2000AD #2227 Review

by Gavin Johnston on April 14, 2021

Writers: Kenneth Niemand; TC Eglington; Kek-W; James Peaty; Dan Abnet
Art: Tom Foster; Simon Davies; Dave Kendall; Mike Collins; Richard Elson
Colours: Chris Blythe; Mike Collins
Letters: Annie Parkhouse; Simon Bowland; Jim Campbell
Publisher: Rebellion


We’re into some nice police procedural territory in Judge Dredd: The Penitent Man. Accusations have been made that the Judge’s own internal affairs department are harrassing ex-convicts, and Dredd sets out to discover the truth.

There’s a nice handful of scenes this prog – Dredd meets up with Judge Buell in a shooting range to ask for his help, looks into the possibility that the whole thing is a lie by questioning a couple of citizens, whilst ex-Judge Asher is attacked. There’s a lovely flow between scenes, and it’s the details that make the world: The targets in the shooting range all look like judges; Dredd as a detective as well as a beat-cop; the brief history of an inexperienced judge who misreads a situation. The Penitent man continues to be a great story.


The internal affairs of the Special Judical Squad also make an appearance in Visions of Dead World: Leigh – albeit in a more obviously corrupt form.

The Deadworld saga – set in alternative version of Dredd-world where everything is extra awful and a bunch of occultists are gradually taking control – has become one of my favourite recurring strips. Each story is a snapshot taken from a different point of view and a different point of time, documenting the collapse of a society, whilst teasing a little bit more details about the characters involved. In Leigh, Judge Eastwood and her relationship with her partner is given central stage, but the final page reveal says something important about a different character entirely.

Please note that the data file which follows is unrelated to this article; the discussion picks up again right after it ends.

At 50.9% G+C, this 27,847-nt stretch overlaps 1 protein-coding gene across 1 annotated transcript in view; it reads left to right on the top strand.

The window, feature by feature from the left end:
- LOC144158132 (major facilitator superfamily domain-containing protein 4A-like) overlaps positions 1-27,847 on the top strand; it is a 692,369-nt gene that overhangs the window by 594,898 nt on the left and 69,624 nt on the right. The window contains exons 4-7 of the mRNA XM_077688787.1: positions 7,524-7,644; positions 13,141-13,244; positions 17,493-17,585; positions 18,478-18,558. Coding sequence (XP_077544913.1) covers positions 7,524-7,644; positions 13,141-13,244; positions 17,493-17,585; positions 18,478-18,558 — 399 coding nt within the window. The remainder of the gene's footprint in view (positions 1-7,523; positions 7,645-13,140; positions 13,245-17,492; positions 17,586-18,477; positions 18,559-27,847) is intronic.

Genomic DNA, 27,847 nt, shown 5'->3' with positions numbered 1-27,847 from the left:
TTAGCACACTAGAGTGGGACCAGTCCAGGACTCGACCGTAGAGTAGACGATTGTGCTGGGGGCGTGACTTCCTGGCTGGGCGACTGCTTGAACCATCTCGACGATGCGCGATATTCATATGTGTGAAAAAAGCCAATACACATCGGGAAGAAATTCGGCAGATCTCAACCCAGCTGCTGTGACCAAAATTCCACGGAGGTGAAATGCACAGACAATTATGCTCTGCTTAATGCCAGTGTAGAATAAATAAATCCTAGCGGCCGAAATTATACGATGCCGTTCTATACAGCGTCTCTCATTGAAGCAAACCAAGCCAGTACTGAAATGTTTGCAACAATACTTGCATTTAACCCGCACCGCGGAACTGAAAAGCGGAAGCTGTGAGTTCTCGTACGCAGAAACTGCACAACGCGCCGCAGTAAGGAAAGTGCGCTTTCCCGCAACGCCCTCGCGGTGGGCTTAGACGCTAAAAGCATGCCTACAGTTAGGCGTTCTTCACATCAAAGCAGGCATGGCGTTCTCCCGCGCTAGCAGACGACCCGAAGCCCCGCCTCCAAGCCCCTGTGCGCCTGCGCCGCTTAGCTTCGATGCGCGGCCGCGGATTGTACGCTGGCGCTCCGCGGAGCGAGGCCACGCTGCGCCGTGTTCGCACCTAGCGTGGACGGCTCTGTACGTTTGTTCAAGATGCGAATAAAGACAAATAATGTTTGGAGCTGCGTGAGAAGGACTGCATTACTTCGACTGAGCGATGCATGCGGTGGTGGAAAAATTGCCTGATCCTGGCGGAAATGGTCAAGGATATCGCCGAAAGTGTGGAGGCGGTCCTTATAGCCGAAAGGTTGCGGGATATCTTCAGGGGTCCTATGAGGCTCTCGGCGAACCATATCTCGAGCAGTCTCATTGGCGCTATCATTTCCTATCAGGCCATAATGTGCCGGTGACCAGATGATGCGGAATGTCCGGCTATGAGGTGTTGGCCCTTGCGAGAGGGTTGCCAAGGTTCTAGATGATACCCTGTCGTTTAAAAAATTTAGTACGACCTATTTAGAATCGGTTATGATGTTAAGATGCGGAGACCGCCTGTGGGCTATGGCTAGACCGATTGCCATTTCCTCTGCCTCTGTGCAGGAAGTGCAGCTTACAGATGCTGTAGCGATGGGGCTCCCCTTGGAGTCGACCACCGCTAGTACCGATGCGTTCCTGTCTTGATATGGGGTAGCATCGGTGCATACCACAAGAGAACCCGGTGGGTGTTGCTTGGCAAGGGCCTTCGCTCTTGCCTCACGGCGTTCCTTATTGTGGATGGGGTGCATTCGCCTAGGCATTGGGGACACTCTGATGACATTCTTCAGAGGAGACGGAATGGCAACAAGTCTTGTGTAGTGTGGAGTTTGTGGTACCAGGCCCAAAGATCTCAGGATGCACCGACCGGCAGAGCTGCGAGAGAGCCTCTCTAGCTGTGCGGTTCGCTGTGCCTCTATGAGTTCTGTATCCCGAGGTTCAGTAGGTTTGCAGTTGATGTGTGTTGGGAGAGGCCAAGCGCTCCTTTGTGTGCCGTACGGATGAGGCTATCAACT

Thistlebone: Poisoned Roots continues to jog along nicely, the pieces of this psychological horror gradually falling into place. If you’re a fan of horror movies like Midsommar or the original Wickerman, then Thistlebone is for you. A slow burn, where things get progressively weirder, and all the characters seem to be losing their minds or have already happily embraced the chaos.

Seema visits cult-survivor Avril, who we last saw gouging her own eye out, but who now seems worryingly fine. Meanwhile, Creepy Malcolm has made off with the finding of an archaeological dig, and is getting his freak on



In Tharg’s 3-riller: Chorus & The Ring, a war-nun is in her spaceship-church on her way to prevent the war-pope’s super-ring from falling into the hands of bad-guys, and looks back on a previous battles which caused her to question her faith.

It all sounds incredibly silly...but is it instead an insightful look at the concept of religious fundamentalism, and how religious texts can be widely interpretative to justify acts or war and terror? About how individual morality can thrive and perhaps even flourish despite the smothering nature of institutionalised, heavily propagandised religious teachings? Is it a tale of how the very structures of religious fundamentalism will inevitably create the very moral vacuum they claim to oppose?

It might be, but it also has cool ninja space suits and flying churches.



Feral & Foe is fun, too. If you were to look at these pages without text, you might see a “passing through Moria and it all goes badly” fantasy story. The script, though, is filled with jokes about reanimated corpses that function like voicemail messages, and characters who bicker over the meaning of “bicker”. It’s an absolute joy.

Our Score:


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